Army flexed its firepower muscle at Exercise CHONG JU at the Puckapunyal Military Range over the period 9 and 10 May 2012.
Exercise CHONG JU demonstrates some of the newest equipment used on operations today by Australia’s Army and is a key component of the Army’s Combat Officer’s Advanced Course.
This course provides Army officers with essential tactical and technical training in the employment of weapons and support systems.
Exercise CHONG JU demonstrations included armour, artillery, engineer and infantry elements. The exercise allows the next generation of the Army’s leaders to witness and coordinated employment of these weapon systems and the practical aspects of coordinating attack.
The live capability showcased included, M1A1 Abrams Tanks; Australian Light Armoured Vehicles; Bushmaster; 155mm M777A2 Howitzer gun, firing of the Javelin Anti-Armour Missile and infantry skills.
Colonel Sean Ryan, the Commandant of the Army’s Combined Arms Training Centre, said “Exercise CHONG JU is essential for training the Army’s next generation of commanders. The exercise is an opportunity for young officers and soldiers’ awareness to see first hand how all the ADF systems work in unison, in a potential operational scenario.”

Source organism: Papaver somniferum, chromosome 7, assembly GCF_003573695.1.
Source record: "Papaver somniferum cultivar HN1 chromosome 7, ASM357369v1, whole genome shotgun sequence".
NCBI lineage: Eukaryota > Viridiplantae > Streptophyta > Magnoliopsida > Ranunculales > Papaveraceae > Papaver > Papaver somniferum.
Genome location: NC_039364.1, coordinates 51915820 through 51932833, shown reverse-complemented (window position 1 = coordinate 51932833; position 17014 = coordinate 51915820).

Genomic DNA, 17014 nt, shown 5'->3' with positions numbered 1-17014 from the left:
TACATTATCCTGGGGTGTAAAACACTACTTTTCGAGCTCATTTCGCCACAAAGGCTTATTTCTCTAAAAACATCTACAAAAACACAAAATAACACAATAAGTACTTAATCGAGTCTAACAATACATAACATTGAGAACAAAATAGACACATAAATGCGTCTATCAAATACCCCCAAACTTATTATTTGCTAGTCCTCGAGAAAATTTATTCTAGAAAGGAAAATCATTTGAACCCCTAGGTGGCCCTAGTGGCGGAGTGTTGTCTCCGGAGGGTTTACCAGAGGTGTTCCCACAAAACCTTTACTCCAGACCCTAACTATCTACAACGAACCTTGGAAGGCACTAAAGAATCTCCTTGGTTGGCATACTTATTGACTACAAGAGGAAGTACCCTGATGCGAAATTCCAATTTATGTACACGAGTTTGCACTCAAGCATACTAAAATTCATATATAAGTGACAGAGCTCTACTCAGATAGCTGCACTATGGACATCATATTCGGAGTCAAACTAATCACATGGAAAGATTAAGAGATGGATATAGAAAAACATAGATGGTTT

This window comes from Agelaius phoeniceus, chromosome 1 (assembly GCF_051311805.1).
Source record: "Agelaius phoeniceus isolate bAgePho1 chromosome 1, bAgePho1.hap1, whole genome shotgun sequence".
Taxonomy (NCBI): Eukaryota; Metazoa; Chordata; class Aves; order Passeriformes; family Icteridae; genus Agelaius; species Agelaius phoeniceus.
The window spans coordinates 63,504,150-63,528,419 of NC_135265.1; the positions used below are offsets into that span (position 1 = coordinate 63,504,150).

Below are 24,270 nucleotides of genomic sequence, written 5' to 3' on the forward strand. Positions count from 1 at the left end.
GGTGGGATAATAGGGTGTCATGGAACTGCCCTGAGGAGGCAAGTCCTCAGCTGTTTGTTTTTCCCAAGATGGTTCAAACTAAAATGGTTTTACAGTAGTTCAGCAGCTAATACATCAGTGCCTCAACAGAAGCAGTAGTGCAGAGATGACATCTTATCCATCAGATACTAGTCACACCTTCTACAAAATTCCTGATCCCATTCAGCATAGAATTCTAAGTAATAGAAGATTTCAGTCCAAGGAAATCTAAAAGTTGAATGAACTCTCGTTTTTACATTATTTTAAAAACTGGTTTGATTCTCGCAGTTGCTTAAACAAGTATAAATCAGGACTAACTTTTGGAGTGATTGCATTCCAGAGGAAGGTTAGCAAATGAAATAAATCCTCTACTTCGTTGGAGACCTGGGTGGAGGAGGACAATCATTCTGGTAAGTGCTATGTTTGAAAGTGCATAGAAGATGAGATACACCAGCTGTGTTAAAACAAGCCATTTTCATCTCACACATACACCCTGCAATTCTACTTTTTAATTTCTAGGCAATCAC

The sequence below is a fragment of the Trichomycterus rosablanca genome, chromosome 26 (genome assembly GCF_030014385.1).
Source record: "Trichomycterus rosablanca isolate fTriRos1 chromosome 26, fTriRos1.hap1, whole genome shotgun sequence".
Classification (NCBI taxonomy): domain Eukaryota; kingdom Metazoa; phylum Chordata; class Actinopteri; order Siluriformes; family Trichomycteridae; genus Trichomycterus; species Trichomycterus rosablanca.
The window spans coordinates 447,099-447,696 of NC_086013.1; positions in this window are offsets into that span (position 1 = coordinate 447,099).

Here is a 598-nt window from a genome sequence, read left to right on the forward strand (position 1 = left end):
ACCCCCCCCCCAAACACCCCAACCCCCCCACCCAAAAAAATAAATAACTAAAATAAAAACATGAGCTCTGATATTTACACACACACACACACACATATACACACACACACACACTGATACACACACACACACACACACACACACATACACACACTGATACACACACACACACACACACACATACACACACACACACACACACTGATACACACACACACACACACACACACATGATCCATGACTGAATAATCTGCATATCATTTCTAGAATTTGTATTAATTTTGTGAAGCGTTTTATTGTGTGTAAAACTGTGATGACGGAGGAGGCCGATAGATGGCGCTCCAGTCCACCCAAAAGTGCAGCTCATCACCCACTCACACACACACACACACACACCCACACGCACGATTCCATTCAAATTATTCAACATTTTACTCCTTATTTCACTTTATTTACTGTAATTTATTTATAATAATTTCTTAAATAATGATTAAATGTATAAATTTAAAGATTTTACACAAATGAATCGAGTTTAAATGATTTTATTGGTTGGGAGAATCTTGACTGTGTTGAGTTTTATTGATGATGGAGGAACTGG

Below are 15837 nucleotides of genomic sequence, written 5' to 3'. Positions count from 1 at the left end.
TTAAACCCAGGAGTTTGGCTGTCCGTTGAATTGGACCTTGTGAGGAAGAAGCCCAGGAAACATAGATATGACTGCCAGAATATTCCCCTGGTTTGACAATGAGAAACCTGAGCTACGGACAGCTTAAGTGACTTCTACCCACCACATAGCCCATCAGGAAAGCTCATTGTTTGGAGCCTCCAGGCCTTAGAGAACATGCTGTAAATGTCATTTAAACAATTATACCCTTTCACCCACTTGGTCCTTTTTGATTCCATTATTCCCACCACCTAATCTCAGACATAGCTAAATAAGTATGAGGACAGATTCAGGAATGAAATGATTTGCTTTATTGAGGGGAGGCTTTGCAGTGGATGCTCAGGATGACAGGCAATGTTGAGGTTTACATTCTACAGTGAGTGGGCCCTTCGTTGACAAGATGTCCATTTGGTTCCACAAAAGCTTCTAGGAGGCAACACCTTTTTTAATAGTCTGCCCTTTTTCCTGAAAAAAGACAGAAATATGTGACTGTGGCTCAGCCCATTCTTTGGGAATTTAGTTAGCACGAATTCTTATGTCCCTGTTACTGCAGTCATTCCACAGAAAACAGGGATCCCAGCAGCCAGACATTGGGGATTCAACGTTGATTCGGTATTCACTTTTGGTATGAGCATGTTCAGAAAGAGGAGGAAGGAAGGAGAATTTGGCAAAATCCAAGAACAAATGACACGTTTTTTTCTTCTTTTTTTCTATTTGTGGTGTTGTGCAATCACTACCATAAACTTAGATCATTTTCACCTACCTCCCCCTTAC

Colonel Ryan also thanked local residents for their ongoing support of training at Puckapunyal.
“We note that noise generated by this demonstration may be inconvenient for some nearby residents, and I would like to thank the local community for their understanding and tolerance. It is important that our soldiers are able to train safely with their ‘tools of trade’ and the community’s support for this training is greatly appreciated.”
Exercise CHONG JU was named after a battle in North Korea in 1950 when the Third Battalion of the Royal Australian Regiment, supported by tanks and artillery, attacked and captured a large North Korea defensive line during their northward advance to the Yalu River.
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